1. An "undue financial hardship" may be found to exist based on (A) a facility's loss of revenue due to compliance with the law; (B) a facility's capital expenditures prior to the law; or (C) other exceptional circumstances resulting in adverse economic impact(s) on the facility.
    1. Undue financial hardship due to loss of revenue: An undue financial hardship due to loss of revenue may be found to exist if documentation provided pursuant to Paragraph I (A)(1) below demonstrates that the facility has experienced at least a fifteen percent (15%) reduction in state sales tax receipts from the sale of food and beverages for a period of three (3) consecutive months during which the facility has operated smoke-free as compared to the combined average of such receipts during the same three (3) consecutive month period in the two (2) years immediately prior to smoke-free operation. The operator of a facility that was in operation prior to July 24, 2003 may apply for a waiver pursuant to Section I(A). The operator is the legal entity of record for the facility on July 23, 2003. If the facility has not been in operation for an entire two (2) years prior to the date of its application for a waiver, an "undue financial hardship" may be found to exist if documentation provided pursuant to Paragraph I (A)(1) below demonstrates that the facility has experienced at least a 15% reduction in state sales tax receipts from the sale of food and beverages for a period of three (3) consecutive months during which the facility has operated smoke-free as compared to the three (3) consecutive month period immediately prior to the three (3) month period of smoke-free operation. A waiver applicant whose facility has not experienced at least a 15% reduction in state sales tax receipts as set forth in Section I (A) may seek a waiver based on undue financial hardship pursuant to Sections I (B) or I (C) below.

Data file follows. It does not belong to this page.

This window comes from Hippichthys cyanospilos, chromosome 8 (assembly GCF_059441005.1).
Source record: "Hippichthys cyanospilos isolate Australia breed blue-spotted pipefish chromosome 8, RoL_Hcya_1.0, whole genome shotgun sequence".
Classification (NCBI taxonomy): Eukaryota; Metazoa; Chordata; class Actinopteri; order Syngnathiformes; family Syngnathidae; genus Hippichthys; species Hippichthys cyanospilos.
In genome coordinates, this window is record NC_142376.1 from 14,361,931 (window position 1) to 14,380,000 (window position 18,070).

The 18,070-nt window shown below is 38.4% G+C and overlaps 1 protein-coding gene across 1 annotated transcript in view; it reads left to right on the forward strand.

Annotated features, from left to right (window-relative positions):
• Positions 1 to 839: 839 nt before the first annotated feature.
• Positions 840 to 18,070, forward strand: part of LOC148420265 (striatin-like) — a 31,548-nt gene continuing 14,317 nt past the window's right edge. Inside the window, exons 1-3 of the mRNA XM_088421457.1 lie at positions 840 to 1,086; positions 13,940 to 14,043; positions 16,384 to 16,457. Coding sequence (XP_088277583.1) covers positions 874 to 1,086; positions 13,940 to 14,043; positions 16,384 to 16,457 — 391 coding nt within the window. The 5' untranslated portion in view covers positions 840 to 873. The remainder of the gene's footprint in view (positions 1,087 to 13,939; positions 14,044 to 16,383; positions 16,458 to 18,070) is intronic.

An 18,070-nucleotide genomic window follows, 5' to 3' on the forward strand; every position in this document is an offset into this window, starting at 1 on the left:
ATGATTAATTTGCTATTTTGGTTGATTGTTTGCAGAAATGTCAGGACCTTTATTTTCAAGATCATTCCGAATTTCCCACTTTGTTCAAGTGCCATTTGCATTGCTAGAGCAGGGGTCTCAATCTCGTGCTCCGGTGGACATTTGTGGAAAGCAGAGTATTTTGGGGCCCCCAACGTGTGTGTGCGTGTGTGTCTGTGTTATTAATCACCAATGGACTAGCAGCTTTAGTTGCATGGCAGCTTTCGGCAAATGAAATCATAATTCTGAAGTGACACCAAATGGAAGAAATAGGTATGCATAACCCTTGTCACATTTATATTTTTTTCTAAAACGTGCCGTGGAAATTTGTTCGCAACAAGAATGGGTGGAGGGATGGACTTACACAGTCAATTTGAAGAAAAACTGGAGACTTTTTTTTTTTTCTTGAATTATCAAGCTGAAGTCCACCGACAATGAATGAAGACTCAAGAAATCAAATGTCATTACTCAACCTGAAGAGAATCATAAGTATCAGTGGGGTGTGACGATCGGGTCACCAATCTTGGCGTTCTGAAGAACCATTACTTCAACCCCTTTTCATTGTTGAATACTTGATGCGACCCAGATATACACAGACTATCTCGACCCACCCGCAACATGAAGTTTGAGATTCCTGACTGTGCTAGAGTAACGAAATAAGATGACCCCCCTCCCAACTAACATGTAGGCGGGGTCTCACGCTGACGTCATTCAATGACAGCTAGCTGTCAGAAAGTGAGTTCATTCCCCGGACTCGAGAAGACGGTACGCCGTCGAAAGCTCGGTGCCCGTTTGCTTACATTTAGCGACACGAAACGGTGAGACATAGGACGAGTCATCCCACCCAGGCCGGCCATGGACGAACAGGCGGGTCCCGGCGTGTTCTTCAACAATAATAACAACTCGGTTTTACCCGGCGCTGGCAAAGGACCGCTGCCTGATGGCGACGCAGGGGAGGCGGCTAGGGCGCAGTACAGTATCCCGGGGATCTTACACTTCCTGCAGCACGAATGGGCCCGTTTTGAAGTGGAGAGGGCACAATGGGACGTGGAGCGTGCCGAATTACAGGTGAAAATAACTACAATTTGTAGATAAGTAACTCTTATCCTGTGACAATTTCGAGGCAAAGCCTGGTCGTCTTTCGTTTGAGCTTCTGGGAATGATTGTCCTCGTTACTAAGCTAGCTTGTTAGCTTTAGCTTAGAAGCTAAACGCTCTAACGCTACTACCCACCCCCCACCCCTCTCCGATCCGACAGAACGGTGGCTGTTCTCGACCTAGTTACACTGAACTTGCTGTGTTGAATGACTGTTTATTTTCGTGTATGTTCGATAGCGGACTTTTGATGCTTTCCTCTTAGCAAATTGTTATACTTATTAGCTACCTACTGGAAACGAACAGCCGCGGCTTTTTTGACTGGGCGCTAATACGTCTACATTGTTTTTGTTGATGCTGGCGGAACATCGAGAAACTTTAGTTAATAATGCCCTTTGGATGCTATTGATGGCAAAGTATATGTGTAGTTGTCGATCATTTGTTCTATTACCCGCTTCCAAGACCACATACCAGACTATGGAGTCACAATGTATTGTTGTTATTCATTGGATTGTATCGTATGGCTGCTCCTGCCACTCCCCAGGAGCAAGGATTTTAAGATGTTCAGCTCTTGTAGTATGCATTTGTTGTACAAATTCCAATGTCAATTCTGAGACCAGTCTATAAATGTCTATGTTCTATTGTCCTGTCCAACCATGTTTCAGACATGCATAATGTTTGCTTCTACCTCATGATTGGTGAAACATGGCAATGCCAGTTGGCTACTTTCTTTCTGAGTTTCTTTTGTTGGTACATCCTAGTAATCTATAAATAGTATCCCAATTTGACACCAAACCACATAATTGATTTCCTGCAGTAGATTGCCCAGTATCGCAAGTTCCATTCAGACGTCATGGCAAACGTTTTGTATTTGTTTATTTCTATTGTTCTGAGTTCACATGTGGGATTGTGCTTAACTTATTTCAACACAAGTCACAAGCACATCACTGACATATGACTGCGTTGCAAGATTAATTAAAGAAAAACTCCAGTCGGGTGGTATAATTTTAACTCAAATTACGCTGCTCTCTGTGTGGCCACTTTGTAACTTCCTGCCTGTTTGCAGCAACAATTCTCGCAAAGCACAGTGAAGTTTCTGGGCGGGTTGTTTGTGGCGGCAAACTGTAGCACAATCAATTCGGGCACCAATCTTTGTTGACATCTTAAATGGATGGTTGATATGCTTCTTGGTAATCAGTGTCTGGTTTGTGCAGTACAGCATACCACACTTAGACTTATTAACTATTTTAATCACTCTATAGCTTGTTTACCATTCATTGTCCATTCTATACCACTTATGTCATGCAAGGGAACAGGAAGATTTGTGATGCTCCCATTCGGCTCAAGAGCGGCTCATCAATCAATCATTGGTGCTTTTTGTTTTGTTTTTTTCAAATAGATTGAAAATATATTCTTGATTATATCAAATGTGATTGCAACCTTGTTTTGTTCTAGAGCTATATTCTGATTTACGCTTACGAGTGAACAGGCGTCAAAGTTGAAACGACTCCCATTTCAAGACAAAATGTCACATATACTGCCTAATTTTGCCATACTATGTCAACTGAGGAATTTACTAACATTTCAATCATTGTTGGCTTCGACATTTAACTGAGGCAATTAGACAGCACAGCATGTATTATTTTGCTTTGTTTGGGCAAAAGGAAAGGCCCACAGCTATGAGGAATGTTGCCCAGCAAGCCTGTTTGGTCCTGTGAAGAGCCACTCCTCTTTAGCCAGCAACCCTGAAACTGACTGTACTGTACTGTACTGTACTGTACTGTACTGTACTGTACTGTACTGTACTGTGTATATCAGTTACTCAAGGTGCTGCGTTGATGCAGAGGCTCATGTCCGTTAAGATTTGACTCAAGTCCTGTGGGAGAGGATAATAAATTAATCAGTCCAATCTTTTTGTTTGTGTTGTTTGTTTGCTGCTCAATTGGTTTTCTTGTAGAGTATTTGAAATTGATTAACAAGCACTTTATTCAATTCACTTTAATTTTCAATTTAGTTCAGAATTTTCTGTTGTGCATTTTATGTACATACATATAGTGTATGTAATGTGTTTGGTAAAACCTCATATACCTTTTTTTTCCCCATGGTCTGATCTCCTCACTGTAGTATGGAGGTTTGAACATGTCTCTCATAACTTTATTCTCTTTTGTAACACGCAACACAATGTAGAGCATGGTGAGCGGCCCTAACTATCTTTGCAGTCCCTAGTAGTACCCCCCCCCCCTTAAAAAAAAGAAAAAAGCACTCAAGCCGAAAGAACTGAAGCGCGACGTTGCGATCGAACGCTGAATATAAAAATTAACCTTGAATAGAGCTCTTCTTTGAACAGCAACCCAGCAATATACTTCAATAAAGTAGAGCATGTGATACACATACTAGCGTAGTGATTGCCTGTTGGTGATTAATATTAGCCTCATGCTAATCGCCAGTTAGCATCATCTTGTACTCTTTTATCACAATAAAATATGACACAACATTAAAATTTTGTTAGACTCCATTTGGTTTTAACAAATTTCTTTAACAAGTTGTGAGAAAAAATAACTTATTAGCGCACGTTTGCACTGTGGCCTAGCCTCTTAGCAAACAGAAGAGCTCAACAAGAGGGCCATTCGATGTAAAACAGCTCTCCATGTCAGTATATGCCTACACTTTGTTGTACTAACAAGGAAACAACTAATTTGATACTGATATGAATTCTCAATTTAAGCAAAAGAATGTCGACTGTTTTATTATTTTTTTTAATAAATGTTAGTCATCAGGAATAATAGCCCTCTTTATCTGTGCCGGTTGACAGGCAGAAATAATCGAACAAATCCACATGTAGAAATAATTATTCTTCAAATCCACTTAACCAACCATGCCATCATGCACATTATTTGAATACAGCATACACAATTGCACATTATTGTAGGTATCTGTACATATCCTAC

1. A waiver application based on loss of revenue should contain the following:
        1. The specific provision from which the applicant seeks a waiver;
        2. A description of all efforts made to operate the facility profitably as a smoke-free environment; and
        3. Exact copies of State sales tax statements that were submitted by the operator to the State of New York to support the operator's contention that the facility has experienced at least a 15% reduction in state sales tax receipts from the sale of food and beverages for a three (3) consecutive month period of smoke-free operation immediately prior to filing as compared to the combined average of such receipts during the same three (3) consecutive month period in the two (2) years immediately prior to smoke-free operation; and